Daily prompt: Footsteps? Make your own


When I was about 15, I decided in moment of wild resentment and bugger you then, to follow in my eldest sister’s footsteps all the way to Oxford (which was where she was headed at the time although she changed her mind later). It was a bad idea.

The resentment arose from the pleasure taken by various teachers in using my sisters’ achievements to prod me to greater effort. This was also a bad idea. One sister had been dux of the school, the other had been Senior Prefect. It was made clear that I needed to be both to justify my existence.

What they failed to realise (and I suppressed until years later) was that while I could dig up the odd leadership quality if push came to shove, I was essentially a loner and had no desire to lead anyone anywhere. And furthermore, while I had the requisite IQ (which I’m pretty sure has diminished with age), I loathed academic study with a deep and abiding loathing, and the thought of committing myself to a future of it was akin to lining up for a straitjacket, probably physical as well as psychological. So either way, the footsteps they insisted I follow in were completely alien and not conducive to rollicking forward momentum.

When my own children reached high school age, the four of them ended up at four different schools. This was never my intention, but it had huge benefits. Each one was in a place that suited their individual needs, and each of them could be their own person without measurement on a sibling yardstick.

So it seems to me that if you’re genuinely thrilled and stimulated by the idea of following in your parents’, godparents’, uncles’, aunts’, cousins or siblings’ footsteps then go for it, and with a bit of luck you’ll have a mentor to guide you on your way. But if you’re not, avoid it at all costs. Otherwise you’ll end up hobbling along like an aristocratic Chinese woman from a bygone age, with bound feet almost guaranteed to make you fall flat on your face.


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8 Responses to Daily prompt: Footsteps? Make your own

  1. wscottling says:

    We (my twin and I) were the oldest of five kids. My sister is like our mother in every way while I made the conscious decision about the same age your made yours to be as completely unlike our mother as I could. It’s strange how two people who look so much alike (we’re identical) can be so completely different.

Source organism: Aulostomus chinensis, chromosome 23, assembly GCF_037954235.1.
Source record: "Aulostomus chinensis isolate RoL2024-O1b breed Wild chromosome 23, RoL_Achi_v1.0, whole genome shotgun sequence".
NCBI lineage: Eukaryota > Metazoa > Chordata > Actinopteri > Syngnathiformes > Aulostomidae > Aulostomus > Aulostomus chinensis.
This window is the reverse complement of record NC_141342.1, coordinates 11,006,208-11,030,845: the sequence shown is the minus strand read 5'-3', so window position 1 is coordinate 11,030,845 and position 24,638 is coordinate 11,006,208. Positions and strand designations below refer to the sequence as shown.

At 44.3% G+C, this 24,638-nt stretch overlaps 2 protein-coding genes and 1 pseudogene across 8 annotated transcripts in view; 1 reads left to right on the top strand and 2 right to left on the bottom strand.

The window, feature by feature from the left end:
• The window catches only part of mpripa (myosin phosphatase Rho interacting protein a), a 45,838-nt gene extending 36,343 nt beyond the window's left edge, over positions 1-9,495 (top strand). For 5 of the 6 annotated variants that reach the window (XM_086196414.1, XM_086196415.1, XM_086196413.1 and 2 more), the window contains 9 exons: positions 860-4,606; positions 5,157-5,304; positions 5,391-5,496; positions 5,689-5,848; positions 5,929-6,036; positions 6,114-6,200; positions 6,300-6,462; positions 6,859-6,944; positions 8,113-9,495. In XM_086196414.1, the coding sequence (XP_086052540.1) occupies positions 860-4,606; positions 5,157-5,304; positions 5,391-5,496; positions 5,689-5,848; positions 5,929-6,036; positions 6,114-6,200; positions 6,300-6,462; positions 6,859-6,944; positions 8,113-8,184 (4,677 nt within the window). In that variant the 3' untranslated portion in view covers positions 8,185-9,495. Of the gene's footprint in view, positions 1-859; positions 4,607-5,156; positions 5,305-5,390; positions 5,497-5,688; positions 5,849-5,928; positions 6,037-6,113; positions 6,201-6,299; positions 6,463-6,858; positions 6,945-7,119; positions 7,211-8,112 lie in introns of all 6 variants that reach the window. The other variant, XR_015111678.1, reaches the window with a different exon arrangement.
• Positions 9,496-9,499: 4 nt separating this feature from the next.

It’s also weird how many life changing decisions are made at and around the age of 15 or 16, isn’t it? ^_^

    • I’m fascinated. How hard is it to be an identical twin? (I’ve known those who hated each other, resenting that there was another the same.) And did your decision fit your personality, or was it made purely for the sake of rebellion?

      • wscottling says:

        I get that first question a lot. ^_^ I know this is gonna sound like I’m being sarcastic but I’m not. I honestly cannot answer that because I’ve never NOT been a twin so I have nothing to compare it to… My entire life experience has been “twin” so… How can I answer that? It’s like asking “What’s it like to have green eyes?” You know? My twin is my twin. She’s just… there. And there isn’t much I can do about it one way or another.

        As for my decision to be in every way unlike my mom… it was the very much in character for me AND for the sake of rebellion. It fit my personality to a T, and I’m the happier for it.

  2. For what it’s worth, our IQs peak around age 13. It’s all downhill from adolescence to obsolescence.

    I’m also no leader. Maybe I could, but I really hate it. The little bits I’ve been forced into were downright painful. I guess I’m lucky insofar as my brother and I were SO different, there was never a comparison to make.

    • I think the expectations are different as well, with different genders. The three of us were all of similar intelligence, and as far as the school was concerned, individuality should NEVER get in the way of conformity to their idea of ‘goodness’.

  3. The IQ and “bigger them” are both intact.

  4. That’s “bugger”- not bigger. Tired of Auto Spell Check shirt.

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